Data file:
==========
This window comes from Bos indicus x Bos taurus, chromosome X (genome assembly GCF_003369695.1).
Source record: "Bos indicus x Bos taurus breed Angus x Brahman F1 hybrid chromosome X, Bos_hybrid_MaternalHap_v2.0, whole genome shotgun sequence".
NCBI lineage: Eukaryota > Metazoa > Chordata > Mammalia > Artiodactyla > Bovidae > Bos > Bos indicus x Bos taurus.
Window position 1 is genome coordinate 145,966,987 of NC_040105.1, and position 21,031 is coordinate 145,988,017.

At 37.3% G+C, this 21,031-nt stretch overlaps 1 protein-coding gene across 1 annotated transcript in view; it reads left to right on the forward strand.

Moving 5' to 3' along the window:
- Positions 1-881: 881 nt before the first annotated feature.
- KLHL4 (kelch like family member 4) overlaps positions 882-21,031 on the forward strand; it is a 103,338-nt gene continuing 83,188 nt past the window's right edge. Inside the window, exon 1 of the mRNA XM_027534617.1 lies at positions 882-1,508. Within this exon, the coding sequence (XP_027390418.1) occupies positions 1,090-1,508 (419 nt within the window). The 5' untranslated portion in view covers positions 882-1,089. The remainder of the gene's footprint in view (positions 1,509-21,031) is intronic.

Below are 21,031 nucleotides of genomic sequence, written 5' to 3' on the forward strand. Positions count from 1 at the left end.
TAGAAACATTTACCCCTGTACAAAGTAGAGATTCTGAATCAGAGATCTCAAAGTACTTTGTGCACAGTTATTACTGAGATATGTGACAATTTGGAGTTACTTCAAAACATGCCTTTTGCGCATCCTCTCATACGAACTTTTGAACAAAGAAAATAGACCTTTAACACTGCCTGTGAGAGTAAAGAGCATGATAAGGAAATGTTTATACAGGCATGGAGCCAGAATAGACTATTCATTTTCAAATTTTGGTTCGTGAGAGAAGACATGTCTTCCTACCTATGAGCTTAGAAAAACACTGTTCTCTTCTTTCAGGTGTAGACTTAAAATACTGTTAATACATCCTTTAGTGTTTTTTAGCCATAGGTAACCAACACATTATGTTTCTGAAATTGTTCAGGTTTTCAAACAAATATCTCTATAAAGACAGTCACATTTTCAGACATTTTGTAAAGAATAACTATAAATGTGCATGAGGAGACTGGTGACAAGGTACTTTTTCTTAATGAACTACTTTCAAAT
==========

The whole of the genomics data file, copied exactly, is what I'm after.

This window comes from Bos indicus x Bos taurus, chromosome X (genome assembly GCF_003369695.1).
Source record: "Bos indicus x Bos taurus breed Angus x Brahman F1 hybrid chromosome X, Bos_hybrid_MaternalHap_v2.0, whole genome shotgun sequence".
NCBI lineage: Eukaryota > Metazoa > Chordata > Mammalia > Artiodactyla > Bovidae > Bos > Bos indicus x Bos taurus.
Window position 1 is genome coordinate 145,966,987 of NC_040105.1, and position 21,031 is coordinate 145,988,017.

At 37.3% G+C, this 21,031-nt stretch overlaps 1 protein-coding gene across 1 annotated transcript in view; it reads left to right on the forward strand.

Moving 5' to 3' along the window:
- Positions 1-881: 881 nt before the first annotated feature.
- KLHL4 (kelch like family member 4) overlaps positions 882-21,031 on the forward strand; it is a 103,338-nt gene continuing 83,188 nt past the window's right edge. Inside the window, exon 1 of the mRNA XM_027534617.1 lies at positions 882-1,508. Within this exon, the coding sequence (XP_027390418.1) occupies positions 1,090-1,508 (419 nt within the window). The 5' untranslated portion in view covers positions 882-1,089. The remainder of the gene's footprint in view (positions 1,509-21,031) is intronic.

Below are 21,031 nucleotides of genomic sequence, written 5' to 3' on the forward strand. Positions count from 1 at the left end.
TAGAAACATTTACCCCTGTACAAAGTAGAGATTCTGAATCAGAGATCTCAAAGTACTTTGTGCACAGTTATTACTGAGATATGTGACAATTTGGAGTTACTTCAAAACATGCCTTTTGCGCATCCTCTCATACGAACTTTTGAACAAAGAAAATAGACCTTTAACACTGCCTGTGAGAGTAAAGAGCATGATAAGGAAATGTTTATACAGGCATGGAGCCAGAATAGACTATTCATTTTCAAATTTTGGTTCGTGAGAGAAGACATGTCTTCCTACCTATGAGCTTAGAAAAACACTGTTCTCTTCTTTCAGGTGTAGACTTAAAATACTGTTAATACATCCTTTAGTGTTTTTTAGCCATAGGTAACCAACACATTATGTTTCTGAAATTGTTCAGGTTTTCAAACAAATATCTCTATAAAGACAGTCACATTTTCAGACATTTTGTAAAGAATAACTATAAATGTGCATGAGGAGACTGGTGACAAGGTACTTTTTCTTAATGAACTACTTTCAAAT